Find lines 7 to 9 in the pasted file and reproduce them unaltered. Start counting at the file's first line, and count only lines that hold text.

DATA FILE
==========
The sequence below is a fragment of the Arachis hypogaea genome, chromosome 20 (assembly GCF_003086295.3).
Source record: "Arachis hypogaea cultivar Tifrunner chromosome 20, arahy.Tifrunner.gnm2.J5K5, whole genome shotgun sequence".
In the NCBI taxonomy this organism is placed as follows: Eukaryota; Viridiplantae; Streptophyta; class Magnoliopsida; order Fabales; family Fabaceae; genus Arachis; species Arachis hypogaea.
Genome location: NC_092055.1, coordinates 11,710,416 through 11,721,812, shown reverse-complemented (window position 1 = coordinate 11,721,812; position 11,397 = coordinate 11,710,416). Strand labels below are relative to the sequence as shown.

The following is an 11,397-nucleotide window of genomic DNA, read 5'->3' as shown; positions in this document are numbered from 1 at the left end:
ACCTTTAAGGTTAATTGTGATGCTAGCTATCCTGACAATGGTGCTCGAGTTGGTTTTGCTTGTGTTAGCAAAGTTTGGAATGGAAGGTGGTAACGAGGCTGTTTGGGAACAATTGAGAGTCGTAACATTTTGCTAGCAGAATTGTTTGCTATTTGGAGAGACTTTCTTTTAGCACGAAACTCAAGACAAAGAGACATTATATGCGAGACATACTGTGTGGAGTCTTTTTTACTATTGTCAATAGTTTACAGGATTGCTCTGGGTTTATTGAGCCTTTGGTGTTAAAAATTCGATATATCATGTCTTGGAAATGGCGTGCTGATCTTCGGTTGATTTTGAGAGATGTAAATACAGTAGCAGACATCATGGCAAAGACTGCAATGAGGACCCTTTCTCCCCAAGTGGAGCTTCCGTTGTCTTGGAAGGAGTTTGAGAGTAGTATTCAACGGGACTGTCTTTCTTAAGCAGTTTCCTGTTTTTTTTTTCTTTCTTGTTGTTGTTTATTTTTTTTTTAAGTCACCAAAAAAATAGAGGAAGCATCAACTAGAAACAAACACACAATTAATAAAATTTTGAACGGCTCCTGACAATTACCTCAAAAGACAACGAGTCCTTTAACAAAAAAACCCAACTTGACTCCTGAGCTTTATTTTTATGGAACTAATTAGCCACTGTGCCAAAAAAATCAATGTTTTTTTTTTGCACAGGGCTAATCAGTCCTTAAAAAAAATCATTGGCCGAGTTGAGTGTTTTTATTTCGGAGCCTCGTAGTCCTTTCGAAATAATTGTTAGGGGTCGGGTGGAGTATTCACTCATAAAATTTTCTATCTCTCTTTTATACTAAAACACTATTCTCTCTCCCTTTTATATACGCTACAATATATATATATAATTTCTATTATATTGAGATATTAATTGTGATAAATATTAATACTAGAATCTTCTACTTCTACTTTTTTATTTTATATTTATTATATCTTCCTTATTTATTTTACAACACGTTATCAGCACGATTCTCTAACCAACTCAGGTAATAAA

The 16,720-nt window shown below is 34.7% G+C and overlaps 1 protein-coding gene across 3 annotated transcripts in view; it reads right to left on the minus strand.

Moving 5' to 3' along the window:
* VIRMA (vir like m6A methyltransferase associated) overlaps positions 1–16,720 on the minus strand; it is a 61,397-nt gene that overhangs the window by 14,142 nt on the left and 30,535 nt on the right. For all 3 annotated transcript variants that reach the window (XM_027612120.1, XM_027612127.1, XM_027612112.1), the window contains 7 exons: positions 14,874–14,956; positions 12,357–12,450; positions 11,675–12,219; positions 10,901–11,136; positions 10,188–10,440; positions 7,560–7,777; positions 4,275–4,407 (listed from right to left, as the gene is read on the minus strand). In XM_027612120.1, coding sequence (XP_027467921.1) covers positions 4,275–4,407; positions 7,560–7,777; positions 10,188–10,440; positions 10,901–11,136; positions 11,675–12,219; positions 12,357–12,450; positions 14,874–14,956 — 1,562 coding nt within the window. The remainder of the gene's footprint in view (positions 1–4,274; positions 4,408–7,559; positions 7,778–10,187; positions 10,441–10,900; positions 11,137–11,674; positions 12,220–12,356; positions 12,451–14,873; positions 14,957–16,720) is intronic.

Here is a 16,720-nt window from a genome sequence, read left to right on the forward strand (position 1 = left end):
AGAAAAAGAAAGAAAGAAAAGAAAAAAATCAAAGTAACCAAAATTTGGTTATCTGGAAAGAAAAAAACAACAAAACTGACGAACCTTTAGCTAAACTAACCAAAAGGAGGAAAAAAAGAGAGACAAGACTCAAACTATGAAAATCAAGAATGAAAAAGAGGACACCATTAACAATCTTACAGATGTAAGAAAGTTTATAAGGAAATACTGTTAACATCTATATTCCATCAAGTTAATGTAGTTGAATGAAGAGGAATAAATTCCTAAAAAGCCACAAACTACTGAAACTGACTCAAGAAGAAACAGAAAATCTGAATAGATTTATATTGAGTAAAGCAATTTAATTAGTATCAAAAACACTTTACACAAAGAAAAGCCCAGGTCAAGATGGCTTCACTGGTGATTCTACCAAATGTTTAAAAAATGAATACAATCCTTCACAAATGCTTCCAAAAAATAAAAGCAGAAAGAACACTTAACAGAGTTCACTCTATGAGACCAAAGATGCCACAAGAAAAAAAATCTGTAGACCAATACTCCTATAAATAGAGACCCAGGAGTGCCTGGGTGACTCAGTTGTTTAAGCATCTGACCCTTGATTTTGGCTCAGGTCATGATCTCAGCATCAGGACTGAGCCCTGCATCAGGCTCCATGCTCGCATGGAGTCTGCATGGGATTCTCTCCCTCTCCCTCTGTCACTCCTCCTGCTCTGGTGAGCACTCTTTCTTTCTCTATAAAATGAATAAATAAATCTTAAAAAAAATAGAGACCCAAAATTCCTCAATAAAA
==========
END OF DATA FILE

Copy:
The 16,720-nt window shown below is 34.7% G+C and overlaps 1 protein-coding gene across 3 annotated transcripts in view; it reads right to left on the minus strand.

Moving 5' to 3' along the window:
* VIRMA (vir like m6A methyltransferase associated) overlaps positions 1–16,720 on the minus strand; it is a 61,397-nt gene that overhangs the window by 14,142 nt on the left and 30,535 nt on the right. For all 3 annotated transcript variants that reach the window (XM_027612120.1, XM_027612127.1, XM_027612112.1), the window contains 7 exons: positions 14,874–14,956; positions 12,357–12,450; positions 11,675–12,219; positions 10,901–11,136; positions 10,188–10,440; positions 7,560–7,777; positions 4,275–4,407 (listed from right to left, as the gene is read on the minus strand). In XM_027612120.1, coding sequence (XP_027467921.1) covers positions 4,275–4,407; positions 7,560–7,777; positions 10,188–10,440; positions 10,901–11,136; positions 11,675–12,219; positions 12,357–12,450; positions 14,874–14,956 — 1,562 coding nt within the window. The remainder of the gene's footprint in view (positions 1–4,274; positions 4,408–7,559; positions 7,778–10,187; positions 10,441–10,900; positions 11,137–11,674; positions 12,220–12,356; positions 12,451–14,873; positions 14,957–16,720) is intronic.